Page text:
I think that I shall never see
A poem as lovely as a tree.
When American poet Joyce Kilmer wrote these words in 1913 as a tribute to nature, he didn’t presume that over a century later the importance of a tree would extend far beyond its beauty.
Many people think of forests in terms of their eradication in the Amazon, or connected to wildfire destruction. That’s only part of the story.
The American Forest organization, founded in 1875, has created a tool that brings attention to trees as fighters in the war against environmental injustice. Released in late June, the Tree Equity Score introduces the term Tree Equity to underscore how American city dwellers are unequally impacted by “urban heat islands.” It is an interactive tool that environmental activists, elected officials, and parents can use to see if where they live measures up.
The absence of green space in urban areas stems from redlining instituted during the 1930s. Real estate “planning” left low-income, immigrant, and minority communities with an oversaturation of concrete and minimal grass and shrubbery.
American Forest has compiled a report (with Dr. David Nowak of the U.S. Forest Service) which states: “31.4 million trees per year need to be planted in urban locations” to ameliorate the impacts of climate change.
The format employs eight categories to develop a snapshot of each area and to evaluate how it measures up in terms of parity.
- Population density
- Existing Tree Canopy
- Surface Temperature
Using a scale from zero to 100, an analysis emerges that reflects how economics and race are the key factors in developing and decision-making on who gets the green. The information is culled from 150,000 neighborhoods in approximately 500 urban areas, all of which have over 50,000 residents. Unsurprisingly, 18 percent of homes in these hot spots are below the poverty line. This physical siting, combined with the inability to afford air conditioning, the money to run it without economic concerns, and pre-existing health issues, puts these sectors at greater risk of heat-related illnesses and fatalities.
American cities with the most benefit to gain include New York, Portland, Chicago, Houston, Los Angeles, Detroit, and Philadelphia.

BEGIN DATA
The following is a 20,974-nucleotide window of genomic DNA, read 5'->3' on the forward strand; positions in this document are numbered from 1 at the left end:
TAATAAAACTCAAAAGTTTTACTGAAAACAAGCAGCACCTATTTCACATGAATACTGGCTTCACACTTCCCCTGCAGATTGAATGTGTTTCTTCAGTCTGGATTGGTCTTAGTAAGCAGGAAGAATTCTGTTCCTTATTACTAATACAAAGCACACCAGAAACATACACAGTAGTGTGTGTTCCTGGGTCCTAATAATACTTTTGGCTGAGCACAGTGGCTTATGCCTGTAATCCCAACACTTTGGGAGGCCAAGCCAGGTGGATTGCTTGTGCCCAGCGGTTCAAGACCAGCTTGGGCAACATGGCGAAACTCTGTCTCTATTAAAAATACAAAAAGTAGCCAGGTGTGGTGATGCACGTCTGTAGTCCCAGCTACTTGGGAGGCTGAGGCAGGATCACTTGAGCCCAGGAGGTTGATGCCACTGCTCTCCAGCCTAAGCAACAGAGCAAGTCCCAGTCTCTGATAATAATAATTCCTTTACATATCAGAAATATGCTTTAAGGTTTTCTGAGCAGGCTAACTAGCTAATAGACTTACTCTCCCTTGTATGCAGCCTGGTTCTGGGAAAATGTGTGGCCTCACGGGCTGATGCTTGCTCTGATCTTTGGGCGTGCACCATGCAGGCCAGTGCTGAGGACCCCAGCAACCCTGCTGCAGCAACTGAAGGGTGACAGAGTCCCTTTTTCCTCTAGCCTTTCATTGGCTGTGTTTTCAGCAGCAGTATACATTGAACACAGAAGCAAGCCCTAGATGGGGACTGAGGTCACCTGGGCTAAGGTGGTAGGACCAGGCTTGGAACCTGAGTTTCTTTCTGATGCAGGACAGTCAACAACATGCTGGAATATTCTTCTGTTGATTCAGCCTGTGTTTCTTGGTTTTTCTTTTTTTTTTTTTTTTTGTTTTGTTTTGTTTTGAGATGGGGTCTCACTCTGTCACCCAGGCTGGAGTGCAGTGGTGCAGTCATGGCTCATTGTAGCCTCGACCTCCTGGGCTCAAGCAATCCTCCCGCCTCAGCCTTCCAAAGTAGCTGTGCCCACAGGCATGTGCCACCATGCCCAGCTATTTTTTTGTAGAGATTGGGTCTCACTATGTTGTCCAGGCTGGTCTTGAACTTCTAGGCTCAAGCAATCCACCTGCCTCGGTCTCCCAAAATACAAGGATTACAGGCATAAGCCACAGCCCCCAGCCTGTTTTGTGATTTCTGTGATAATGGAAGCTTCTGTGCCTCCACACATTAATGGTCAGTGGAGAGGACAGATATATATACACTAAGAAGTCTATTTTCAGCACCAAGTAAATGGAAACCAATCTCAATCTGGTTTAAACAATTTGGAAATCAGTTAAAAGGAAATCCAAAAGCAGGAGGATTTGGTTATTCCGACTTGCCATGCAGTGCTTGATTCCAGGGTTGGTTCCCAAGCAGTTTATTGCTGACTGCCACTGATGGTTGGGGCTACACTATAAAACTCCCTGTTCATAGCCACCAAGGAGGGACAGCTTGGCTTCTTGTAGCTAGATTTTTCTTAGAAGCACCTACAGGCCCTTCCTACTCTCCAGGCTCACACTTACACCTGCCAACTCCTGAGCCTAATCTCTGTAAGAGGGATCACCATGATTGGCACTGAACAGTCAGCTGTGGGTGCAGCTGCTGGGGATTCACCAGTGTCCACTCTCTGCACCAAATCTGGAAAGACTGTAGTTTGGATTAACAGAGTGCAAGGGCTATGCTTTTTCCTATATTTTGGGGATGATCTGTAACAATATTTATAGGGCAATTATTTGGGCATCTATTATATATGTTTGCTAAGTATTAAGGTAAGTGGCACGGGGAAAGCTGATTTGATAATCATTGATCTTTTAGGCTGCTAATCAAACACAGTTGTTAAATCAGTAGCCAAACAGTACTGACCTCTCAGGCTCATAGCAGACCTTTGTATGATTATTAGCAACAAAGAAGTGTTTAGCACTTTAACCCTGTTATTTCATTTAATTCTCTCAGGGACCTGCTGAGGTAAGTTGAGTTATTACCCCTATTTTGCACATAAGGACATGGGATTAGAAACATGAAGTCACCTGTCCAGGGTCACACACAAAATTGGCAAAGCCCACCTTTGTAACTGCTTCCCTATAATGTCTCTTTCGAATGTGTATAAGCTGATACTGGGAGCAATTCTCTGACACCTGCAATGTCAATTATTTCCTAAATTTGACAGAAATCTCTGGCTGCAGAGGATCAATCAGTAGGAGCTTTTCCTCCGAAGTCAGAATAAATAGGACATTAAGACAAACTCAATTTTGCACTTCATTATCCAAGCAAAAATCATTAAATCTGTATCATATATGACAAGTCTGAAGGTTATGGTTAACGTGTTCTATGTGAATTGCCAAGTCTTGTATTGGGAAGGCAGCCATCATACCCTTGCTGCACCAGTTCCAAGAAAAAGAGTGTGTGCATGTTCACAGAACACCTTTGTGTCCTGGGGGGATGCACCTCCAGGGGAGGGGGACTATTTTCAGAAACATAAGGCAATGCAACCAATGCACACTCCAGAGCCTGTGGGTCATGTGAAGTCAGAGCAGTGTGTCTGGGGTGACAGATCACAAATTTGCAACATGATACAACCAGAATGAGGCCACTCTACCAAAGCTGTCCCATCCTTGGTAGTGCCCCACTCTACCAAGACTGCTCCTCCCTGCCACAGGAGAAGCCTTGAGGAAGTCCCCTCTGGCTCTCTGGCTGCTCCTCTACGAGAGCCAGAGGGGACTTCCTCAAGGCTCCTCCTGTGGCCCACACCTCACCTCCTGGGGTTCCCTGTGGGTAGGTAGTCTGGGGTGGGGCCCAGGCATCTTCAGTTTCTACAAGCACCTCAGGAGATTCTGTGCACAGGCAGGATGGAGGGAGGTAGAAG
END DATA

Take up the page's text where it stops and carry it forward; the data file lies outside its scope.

Looking at the Washington, D.C. Metro area, I compared Georgetown to the Census Block that ranked 450th of the 450 blockgroups in D.C. Georgetown had a score of 93. It had 1 percent unemployment, 24 percent people of color, and 32 percent canopy cover. In the lowest rated blockgroup, the score was 52. People of color comprised 100 percent of the population and had 95 percent of people in poverty.
So, beyond the stats, why is this so important?
Trees are a tangible way to protect people from the harms of extreme heat and pollution. Their leaves can catch particulate matter while carbon sequestration occurs in their branches and trunks. Healthy trees can aid in preventing the occurrence of acute respiratory symptoms. Their presence can lower air temperature by 7 to 10 degrees.
Heat is the top killer of people in America, higher than other extreme weather events like hurricanes. 12,000 people die from heat annually.
How Trees Help
The cooling that comes from trees reduces electricity demand. The public runs their air conditioning less frequently, which expends less energy and helps to reduce potential power failures. They also absorb excess stormwater and are part of the “wildlife cycle” functioning as homes and nourishment to various animal species. Reports show that standing trees have prevented about 1,200 heat-related deaths.
Poor neighborhoods have 25 percent less tree canopy. Yet, a study showed that in Chicago, green growth near a building in public housing had 52 percent fewer crimes. The presence of trees has improved mental and physical health as well.
Without a solid plan for planting, deaths from heat extremes in 2031-2010 could reach levels 57 percent higher than they were in 1971-2000.
Why do American cities lose about 36 million trees per year in urban settings?
Reasons range from insect infestation to heavy storms. During the winter, excessive salt on the pavement impacts roots systems. Healthy trees, cut down due to construction or repairs, are a significant loss.
Rep. Abigail Spanberger (D-VA) and Sen. Cory Booker (D-NJ) understand the premise. In April, they reintroduced the Climate Stewardship Act. It was a clear nod to the report about “global tree restoration potential” as one of the most effective strategies for climate change mitigation.
Jad Daley, the CEO and President of American Forests, has pointed to the connection between “environmental restoration” and green jobs “economic recovery.” He has emphasized the potential creation of “hundreds of thousands of jobs across our cities and rural communities.” The organization’s project Community ReLeaf is working with partner cities to make this concept a reality.
Public support is important, but a strong American Jobs Plan that provides infrastructure that recognizes and implements Tree Equity is essential!